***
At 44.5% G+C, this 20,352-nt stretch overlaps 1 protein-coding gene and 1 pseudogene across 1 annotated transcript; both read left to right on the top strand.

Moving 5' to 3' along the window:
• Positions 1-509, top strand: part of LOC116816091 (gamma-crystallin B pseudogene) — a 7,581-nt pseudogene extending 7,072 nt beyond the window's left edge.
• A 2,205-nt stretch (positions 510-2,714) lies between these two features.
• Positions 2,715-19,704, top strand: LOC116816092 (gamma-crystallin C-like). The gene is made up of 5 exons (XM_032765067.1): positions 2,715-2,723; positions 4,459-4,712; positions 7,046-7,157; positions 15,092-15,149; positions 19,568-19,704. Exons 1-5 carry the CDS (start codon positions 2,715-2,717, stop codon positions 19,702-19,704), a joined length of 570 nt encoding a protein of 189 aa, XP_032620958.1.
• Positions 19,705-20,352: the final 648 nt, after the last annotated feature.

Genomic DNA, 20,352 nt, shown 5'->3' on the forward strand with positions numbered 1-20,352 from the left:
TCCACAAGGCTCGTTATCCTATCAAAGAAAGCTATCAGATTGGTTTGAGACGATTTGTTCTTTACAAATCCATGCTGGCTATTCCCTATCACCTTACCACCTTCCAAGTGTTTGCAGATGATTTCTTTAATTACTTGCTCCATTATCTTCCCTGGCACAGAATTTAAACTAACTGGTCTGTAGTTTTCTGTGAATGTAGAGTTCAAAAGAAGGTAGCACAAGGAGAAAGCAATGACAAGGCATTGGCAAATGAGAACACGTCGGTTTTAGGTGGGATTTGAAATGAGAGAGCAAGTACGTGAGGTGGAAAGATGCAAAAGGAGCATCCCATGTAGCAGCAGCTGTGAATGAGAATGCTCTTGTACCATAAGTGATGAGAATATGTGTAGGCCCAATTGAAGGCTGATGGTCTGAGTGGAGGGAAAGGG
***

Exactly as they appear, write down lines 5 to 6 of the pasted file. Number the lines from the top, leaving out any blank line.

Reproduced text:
• Positions 2,715-19,704, top strand: LOC116816092 (gamma-crystallin C-like). The gene is made up of 5 exons (XM_032765067.1): positions 2,715-2,723; positions 4,459-4,712; positions 7,046-7,157; positions 15,092-15,149; positions 19,568-19,704. Exons 1-5 carry the CDS (start codon positions 2,715-2,717, stop codon positions 19,702-19,704), a joined length of 570 nt encoding a protein of 189 aa, XP_032620958.1.
• Positions 19,705-20,352: the final 648 nt, after the last annotated feature.